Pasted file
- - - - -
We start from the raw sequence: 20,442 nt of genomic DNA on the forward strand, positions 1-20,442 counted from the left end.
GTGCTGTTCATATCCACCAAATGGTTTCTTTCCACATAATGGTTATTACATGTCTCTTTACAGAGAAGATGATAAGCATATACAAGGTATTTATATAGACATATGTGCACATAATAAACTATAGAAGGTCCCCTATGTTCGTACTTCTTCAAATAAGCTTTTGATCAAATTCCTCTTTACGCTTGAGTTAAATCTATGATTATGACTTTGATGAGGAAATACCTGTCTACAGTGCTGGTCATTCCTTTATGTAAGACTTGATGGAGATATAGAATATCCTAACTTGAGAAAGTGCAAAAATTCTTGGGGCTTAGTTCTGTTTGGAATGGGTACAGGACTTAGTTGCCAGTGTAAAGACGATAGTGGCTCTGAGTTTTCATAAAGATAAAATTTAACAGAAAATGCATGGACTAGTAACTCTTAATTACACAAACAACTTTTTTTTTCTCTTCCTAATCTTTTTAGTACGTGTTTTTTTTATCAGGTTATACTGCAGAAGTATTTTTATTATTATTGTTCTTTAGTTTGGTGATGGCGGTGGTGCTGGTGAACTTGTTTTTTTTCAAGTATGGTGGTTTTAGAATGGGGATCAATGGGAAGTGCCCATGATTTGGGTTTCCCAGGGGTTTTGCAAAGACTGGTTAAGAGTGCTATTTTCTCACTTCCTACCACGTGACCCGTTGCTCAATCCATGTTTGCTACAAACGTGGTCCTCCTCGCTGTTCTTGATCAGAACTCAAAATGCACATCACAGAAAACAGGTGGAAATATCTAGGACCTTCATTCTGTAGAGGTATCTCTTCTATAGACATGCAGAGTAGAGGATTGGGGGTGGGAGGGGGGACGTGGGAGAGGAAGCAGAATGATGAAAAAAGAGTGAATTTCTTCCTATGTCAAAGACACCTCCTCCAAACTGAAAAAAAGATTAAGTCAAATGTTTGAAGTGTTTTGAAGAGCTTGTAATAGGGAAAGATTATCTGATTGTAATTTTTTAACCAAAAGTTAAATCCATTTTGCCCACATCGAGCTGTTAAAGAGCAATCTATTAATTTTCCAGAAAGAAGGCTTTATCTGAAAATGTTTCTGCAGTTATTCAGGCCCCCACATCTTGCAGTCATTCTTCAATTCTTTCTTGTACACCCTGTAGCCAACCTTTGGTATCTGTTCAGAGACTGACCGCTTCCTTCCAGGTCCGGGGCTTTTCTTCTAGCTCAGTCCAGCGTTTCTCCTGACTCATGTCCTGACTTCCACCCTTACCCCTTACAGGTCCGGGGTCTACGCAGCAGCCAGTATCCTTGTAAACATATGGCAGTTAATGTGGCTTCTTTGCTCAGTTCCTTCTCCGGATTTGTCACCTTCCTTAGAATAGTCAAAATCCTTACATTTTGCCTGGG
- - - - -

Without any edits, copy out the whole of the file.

We start from the raw sequence: 20,442 nt of genomic DNA on the forward strand, positions 1-20,442 counted from the left end.
GTGCTGTTCATATCCACCAAATGGTTTCTTTCCACATAATGGTTATTACATGTCTCTTTACAGAGAAGATGATAAGCATATACAAGGTATTTATATAGACATATGTGCACATAATAAACTATAGAAGGTCCCCTATGTTCGTACTTCTTCAAATAAGCTTTTGATCAAATTCCTCTTTACGCTTGAGTTAAATCTATGATTATGACTTTGATGAGGAAATACCTGTCTACAGTGCTGGTCATTCCTTTATGTAAGACTTGATGGAGATATAGAATATCCTAACTTGAGAAAGTGCAAAAATTCTTGGGGCTTAGTTCTGTTTGGAATGGGTACAGGACTTAGTTGCCAGTGTAAAGACGATAGTGGCTCTGAGTTTTCATAAAGATAAAATTTAACAGAAAATGCATGGACTAGTAACTCTTAATTACACAAACAACTTTTTTTTTCTCTTCCTAATCTTTTTAGTACGTGTTTTTTTTATCAGGTTATACTGCAGAAGTATTTTTATTATTATTGTTCTTTAGTTTGGTGATGGCGGTGGTGCTGGTGAACTTGTTTTTTTTCAAGTATGGTGGTTTTAGAATGGGGATCAATGGGAAGTGCCCATGATTTGGGTTTCCCAGGGGTTTTGCAAAGACTGGTTAAGAGTGCTATTTTCTCACTTCCTACCACGTGACCCGTTGCTCAATCCATGTTTGCTACAAACGTGGTCCTCCTCGCTGTTCTTGATCAGAACTCAAAATGCACATCACAGAAAACAGGTGGAAATATCTAGGACCTTCATTCTGTAGAGGTATCTCTTCTATAGACATGCAGAGTAGAGGATTGGGGGTGGGAGGGGGGACGTGGGAGAGGAAGCAGAATGATGAAAAAAGAGTGAATTTCTTCCTATGTCAAAGACACCTCCTCCAAACTGAAAAAAAGATTAAGTCAAATGTTTGAAGTGTTTTGAAGAGCTTGTAATAGGGAAAGATTATCTGATTGTAATTTTTTAACCAAAAGTTAAATCCATTTTGCCCACATCGAGCTGTTAAAGAGCAATCTATTAATTTTCCAGAAAGAAGGCTTTATCTGAAAATGTTTCTGCAGTTATTCAGGCCCCCACATCTTGCAGTCATTCTTCAATTCTTTCTTGTACACCCTGTAGCCAACCTTTGGTATCTGTTCAGAGACTGACCGCTTCCTTCCAGGTCCGGGGCTTTTCTTCTAGCTCAGTCCAGCGTTTCTCCTGACTCATGTCCTGACTTCCACCCTTACCCCTTACAGGTCCGGGGTCTACGCAGCAGCCAGTATCCTTGTAAACATATGGCAGTTAATGTGGCTTCTTTGCTCAGTTCCTTCTCCGGATTTGTCACCTTCCTTAGAATAGTCAAAATCCTTACATTTTGCCTGGG